Commentary on the Whole Bible Volume I (Genesis to Matthew HenryDeuteronomy)The Creation. (b. c. 4004.)31 And God saw every thing that he had made, and, behold, it was very good.And the evening and the morning were the sixth day.We have here the approbation and conclusion of the whole work of creation. As for God, hiswork is perfect; and if he begin he will also make an end, in providence and grace, as well as herein creation. Observe,12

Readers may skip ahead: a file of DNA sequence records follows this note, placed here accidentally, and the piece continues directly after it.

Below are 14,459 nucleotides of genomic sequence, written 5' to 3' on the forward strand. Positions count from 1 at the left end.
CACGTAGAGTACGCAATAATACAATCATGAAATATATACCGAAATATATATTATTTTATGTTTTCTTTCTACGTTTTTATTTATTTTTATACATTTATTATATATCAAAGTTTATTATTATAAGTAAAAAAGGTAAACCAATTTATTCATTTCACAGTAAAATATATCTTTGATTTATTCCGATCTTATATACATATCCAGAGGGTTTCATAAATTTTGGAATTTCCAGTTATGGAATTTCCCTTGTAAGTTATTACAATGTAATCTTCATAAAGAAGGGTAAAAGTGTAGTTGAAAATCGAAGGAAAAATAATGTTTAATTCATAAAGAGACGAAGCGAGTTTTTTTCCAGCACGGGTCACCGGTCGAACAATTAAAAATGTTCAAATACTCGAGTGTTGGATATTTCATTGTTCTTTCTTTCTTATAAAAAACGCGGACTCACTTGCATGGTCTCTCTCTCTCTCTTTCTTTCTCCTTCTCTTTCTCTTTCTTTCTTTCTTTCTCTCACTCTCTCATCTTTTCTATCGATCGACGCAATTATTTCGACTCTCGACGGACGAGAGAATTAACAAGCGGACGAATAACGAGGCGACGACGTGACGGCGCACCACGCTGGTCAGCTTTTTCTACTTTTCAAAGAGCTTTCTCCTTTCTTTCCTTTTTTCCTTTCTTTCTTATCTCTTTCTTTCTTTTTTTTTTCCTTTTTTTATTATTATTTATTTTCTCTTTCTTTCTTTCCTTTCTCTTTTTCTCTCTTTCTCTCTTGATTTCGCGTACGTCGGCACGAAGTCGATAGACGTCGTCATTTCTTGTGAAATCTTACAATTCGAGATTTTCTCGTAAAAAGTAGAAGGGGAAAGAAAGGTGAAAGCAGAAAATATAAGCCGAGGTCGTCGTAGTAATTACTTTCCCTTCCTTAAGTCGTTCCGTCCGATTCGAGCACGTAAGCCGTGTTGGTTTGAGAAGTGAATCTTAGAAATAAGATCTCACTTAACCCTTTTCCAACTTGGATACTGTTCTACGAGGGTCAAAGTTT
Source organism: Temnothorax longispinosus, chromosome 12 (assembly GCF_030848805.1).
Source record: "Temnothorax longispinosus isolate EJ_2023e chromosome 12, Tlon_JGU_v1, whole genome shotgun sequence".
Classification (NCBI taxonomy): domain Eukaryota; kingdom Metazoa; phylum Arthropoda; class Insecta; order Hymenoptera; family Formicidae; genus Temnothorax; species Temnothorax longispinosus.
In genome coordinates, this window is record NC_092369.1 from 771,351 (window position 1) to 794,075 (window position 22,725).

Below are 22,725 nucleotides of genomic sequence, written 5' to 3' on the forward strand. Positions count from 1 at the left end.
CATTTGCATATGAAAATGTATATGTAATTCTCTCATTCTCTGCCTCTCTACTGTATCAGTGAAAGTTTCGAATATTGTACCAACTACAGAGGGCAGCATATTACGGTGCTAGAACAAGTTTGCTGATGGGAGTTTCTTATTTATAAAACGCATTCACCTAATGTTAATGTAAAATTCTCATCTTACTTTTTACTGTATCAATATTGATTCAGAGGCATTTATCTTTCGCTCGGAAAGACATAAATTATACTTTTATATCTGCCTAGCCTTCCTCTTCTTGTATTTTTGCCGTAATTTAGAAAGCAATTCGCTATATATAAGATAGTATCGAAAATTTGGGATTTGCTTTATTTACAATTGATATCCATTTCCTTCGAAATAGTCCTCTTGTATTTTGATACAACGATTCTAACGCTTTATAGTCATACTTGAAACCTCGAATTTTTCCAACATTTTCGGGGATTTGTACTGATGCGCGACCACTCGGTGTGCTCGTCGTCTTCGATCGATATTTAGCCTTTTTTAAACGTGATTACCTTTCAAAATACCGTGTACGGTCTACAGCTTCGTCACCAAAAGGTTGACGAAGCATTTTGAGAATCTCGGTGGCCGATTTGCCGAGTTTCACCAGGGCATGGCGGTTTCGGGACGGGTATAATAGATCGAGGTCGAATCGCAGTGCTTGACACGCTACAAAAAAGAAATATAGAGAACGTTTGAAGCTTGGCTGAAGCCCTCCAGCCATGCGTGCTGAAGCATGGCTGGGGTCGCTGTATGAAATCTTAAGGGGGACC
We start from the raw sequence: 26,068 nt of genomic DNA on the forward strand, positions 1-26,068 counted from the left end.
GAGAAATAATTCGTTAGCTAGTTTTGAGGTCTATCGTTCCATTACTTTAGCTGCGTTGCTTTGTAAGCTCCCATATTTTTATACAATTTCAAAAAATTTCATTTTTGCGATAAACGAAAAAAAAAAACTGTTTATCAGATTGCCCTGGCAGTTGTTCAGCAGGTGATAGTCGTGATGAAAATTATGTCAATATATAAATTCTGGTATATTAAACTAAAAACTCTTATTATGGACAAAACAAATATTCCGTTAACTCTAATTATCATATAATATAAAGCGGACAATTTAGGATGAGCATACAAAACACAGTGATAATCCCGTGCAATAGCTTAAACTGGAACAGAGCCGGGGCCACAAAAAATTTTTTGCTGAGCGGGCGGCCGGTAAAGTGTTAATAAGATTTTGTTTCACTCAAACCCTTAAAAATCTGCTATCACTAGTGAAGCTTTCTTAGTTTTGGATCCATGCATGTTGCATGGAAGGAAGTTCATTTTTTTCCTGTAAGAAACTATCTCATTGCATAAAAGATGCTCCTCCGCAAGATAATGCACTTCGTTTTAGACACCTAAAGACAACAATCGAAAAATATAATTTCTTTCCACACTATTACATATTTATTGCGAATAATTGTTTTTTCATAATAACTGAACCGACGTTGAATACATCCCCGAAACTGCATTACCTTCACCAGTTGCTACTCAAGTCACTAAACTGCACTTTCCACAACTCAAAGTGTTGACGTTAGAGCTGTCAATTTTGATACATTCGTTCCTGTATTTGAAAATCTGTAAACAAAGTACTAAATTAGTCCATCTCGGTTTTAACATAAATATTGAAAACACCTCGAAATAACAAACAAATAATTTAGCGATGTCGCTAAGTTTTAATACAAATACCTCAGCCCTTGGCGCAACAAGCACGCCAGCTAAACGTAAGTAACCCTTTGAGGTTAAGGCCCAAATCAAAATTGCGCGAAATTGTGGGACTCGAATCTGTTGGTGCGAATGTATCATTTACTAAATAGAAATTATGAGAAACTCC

I. The review God took of his work: He saw every thing that he had made. So he does still; allthe works of his hands are under his eye. He that made all sees all; he that made us sees us, Ps.cxxxix. 1-16. Omniscience cannot be separated from omnipotence. Known unto God are all hisworks, Acts xv. 18. But this was the Eternal Mind's solemn reflection upon the copies of its ownwisdom and the products of its own power. God has hereby set us an example of reviewing ourworks. Having given us a power of reflection, he expects we should use that power, see our way(Jer. ii. 23), and think of it, Ps. cxix. 59. When we have finished a day's work, and are enteringupon the rest of the night, we should commune with our own hearts about what we have been doingthat day; so likewise when we have finished a week's work, and are entering upon the sabbath-rest,we should thus prepare to meet our God; and when we are finishing our life's work, and are enteringupon our rest in the grave, that is a time to bring to remembrance, that we may die repenting, andso take leave of it.II. The complacency God took in his work. When we come to review our works we find, toour shame, that much has been very bad; but, when God reviewed his, all was very good. He didnot pronounce it good till he had seen it so, to teach us not to answer a matter before we hear it.The work of creation was a very good work. All that God made was well-made, and there was noflaw nor defect in it. 1. It was good. Good, for it is all agreeable to the mind of the Creator, just ashe would have it to be; when the transcript came to be compared with the great original, it wasfound to be exact, no errata in it, not one misplaced stroke. Good, for it answers the end of itscreation, and is fit for the purpose for which it was designed. Good, for it is serviceable to man,whom God had appointed lord of the visible creation. Good, for it is all for God's glory; there isthat in the whole visible creation which is a demonstration of God's being and perfections, andwhich tends to beget, in the soul of man, a religious regard to him and veneration of him. 2. It wasvery good. Of each day's work (except the second) it was said that it was good, but now, it is verygood. For, (1.) Now man was made, who was the chief of the ways of God, who was designed tobe the visible image of the Creator's glory and the mouth of the creation in his praises. (2.) Nowall was made; every part was good, but all together very good. The glory and goodness, the beautyand harmony, of God's works, both of providence and grace, as this of creation, will best appearwhen they are perfected. When the top-stone is brought forth we shall cry, Grace, grace, unto it,Zech. iv. 7. Therefore judge nothing before the time.III. The time when this work was concluded: The evening and the morning were the sixth day;so that in six days God made the world. We are not to think but that God could have made the worldin an instant. He said that, Let there be light, and there was light, could have said, "Let there be aworld," and there would have been a world, in a moment, in the twinkling of an eye, as at theresurrection, 1 Cor. xv. 52. But he did it in six days, that he might show himself a free-agent, doinghis own work both in his own way and in his own time,—that his wisdom, power, and goodness,might appear to us, and be meditated upon by us, the more distinctly,—and that he might set us an26